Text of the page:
AI, electronic ‘belief machine’, interactive experiment, robot, sound.
An AI robot tells your fortune.
Omikuji are short personal fortunes obtained at Japanese temples and shrines. Exhibition visitors are invited to play the artists’ ‘Belief Machine’. You can receive omikuji in the form of a personal mini sound-artwork, made by the robot and delivered directly to your phone!
Omikuji began as a live-stream event taking place between Japan’s National Museum of Emerging Science and Innovation (Miraikan) and major international art precincts. It is part of Knox + Watanabe’s art–science experiments Alter versus Deep Belief.
Alter is an android robot with an experimental AI system that is stimulated by sensor input. It is created by Ikegami Lab and Ishiguro Lab. Alter can sense, learn, and sing. It uses a self-organising neural network to classify its surroundings. Such AI strategies include deep belief networks, through which machines determine certain inputs to be believable. Alter is beginning to believe things about the world.
Knox+Watanabe make art– science projects exploring sensory and computational perception and conviction in robots and artificial lifeforms. We observe how a nascent robot learns and embodies its ‘beliefs’. If the goal of artificial neural networks is for machines to discern phenomena in a humanlike way, Alter is outputting its discernment of sensory data via its machine body; by this performativity, its belief and behaviour evolve.
Belief systems are maximally contentious in our globalised world, and are important to both the inter-harmony and the preservation of culture/s. We create artworks to uncover and express the layers of Alter’s budding belief system, in their naïve mutability and contingency, even their idiosyncrasy.
People may be prompted to ask: How are we transmitting our beliefs to and through machines? How sure are we in our beliefs? How soft are they, and how hard?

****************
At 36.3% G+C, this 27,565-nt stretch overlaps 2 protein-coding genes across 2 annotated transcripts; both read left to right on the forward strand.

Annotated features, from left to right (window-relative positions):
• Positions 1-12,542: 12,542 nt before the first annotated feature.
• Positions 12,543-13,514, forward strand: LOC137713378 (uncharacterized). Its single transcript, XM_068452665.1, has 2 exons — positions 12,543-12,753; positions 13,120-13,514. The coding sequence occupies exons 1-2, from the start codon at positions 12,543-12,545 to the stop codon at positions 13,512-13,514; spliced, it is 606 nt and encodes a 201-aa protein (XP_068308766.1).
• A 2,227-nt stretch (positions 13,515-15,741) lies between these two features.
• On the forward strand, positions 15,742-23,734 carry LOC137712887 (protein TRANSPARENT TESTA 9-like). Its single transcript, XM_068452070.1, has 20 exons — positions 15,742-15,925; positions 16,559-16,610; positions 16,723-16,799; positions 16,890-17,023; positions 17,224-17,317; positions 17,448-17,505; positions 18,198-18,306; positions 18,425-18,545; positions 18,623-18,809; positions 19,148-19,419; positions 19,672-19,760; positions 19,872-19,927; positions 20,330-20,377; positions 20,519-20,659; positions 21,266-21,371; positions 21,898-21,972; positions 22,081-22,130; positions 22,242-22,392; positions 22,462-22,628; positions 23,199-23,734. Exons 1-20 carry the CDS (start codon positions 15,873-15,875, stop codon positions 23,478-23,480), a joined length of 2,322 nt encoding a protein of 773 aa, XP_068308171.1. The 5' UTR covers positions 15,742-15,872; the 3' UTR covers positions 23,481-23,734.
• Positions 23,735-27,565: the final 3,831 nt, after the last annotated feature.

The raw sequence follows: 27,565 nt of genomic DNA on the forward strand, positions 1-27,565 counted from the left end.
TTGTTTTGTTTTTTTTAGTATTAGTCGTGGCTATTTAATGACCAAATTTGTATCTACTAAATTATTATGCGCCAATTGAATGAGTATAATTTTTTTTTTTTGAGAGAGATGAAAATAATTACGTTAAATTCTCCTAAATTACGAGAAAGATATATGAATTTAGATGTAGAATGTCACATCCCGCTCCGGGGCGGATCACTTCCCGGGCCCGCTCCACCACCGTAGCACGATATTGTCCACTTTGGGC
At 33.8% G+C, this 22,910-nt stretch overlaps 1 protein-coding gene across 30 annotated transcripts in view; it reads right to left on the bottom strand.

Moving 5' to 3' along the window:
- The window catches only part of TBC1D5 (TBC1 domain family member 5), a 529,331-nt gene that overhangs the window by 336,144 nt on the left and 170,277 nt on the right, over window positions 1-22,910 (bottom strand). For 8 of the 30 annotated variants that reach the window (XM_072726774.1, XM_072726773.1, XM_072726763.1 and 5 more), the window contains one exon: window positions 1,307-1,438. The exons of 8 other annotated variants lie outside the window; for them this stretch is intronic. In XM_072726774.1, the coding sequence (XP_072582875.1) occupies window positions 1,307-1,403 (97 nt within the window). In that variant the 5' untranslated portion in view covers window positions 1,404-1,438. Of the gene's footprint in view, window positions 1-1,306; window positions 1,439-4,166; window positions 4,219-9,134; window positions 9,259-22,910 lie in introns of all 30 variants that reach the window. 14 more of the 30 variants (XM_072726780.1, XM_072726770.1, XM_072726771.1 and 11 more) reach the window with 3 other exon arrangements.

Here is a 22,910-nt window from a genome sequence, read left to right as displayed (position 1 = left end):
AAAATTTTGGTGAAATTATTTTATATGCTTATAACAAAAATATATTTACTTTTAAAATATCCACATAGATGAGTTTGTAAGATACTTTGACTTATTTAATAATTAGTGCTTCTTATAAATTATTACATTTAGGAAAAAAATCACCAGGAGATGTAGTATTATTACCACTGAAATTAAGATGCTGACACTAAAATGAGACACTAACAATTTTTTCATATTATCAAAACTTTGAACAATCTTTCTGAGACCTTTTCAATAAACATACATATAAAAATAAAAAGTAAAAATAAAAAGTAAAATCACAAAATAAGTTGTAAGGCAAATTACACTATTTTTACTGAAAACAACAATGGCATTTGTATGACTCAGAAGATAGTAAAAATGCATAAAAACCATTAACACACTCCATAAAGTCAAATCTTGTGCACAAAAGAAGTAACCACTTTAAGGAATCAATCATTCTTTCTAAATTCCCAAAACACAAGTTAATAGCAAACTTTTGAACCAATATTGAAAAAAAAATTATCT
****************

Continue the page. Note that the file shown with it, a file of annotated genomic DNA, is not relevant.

Technical (belief machine): Boris Morris Bagattini, Lindsay Webb Robot: Takashi Ikegami, Hiroshi Ishiguro, Itsuki Doi, Kohei Ogawa Thanks: Yukio Yanagawa, Jenna Lee
- Elena Knox is a performance/media artist and scholar. Her artworks stage enactments of persona, gender and presence (sonzai kan) in technoscience and communications media. Recent shows include: Algorithmic Art: Shuffling Space and Time at Hong Kong City Hall; Synthetic Mediart at Taipei Expo Park; and Beijing Media Art Biennale. In 2018 she presented her solo show The Female is Future at Gallery Hashimoto, Tokyo. elenaknox.com
- Katsumi Watanabe is a scientist focusing on perception, cognition and action. His research methods encompass interdisciplinary approaches to cognitive science, and real-life applications of knowledge. Watanabe collaborates closely with AIST (Cognition and Action Research Group, HSBE, Japan), CREST (Japan Science and Technology Agency), and Caltech (Shimojo Lab, USA). He has a PhD in computation and neural systems from the California Institute of Technology, and is Professor at the Department of Intermedia Art and Science, Waseda University, Tokyo.
Omikuji was commissioned by Goethe Institut China for the international exhibition <A Better Version of You>. It has been supported by Japan’s National Museum of Emerging Science and Innovation (Miraikan), Waseda University through Japan Science and Technology Agency (JST CREST), and Japan Society for the Promotion of Science.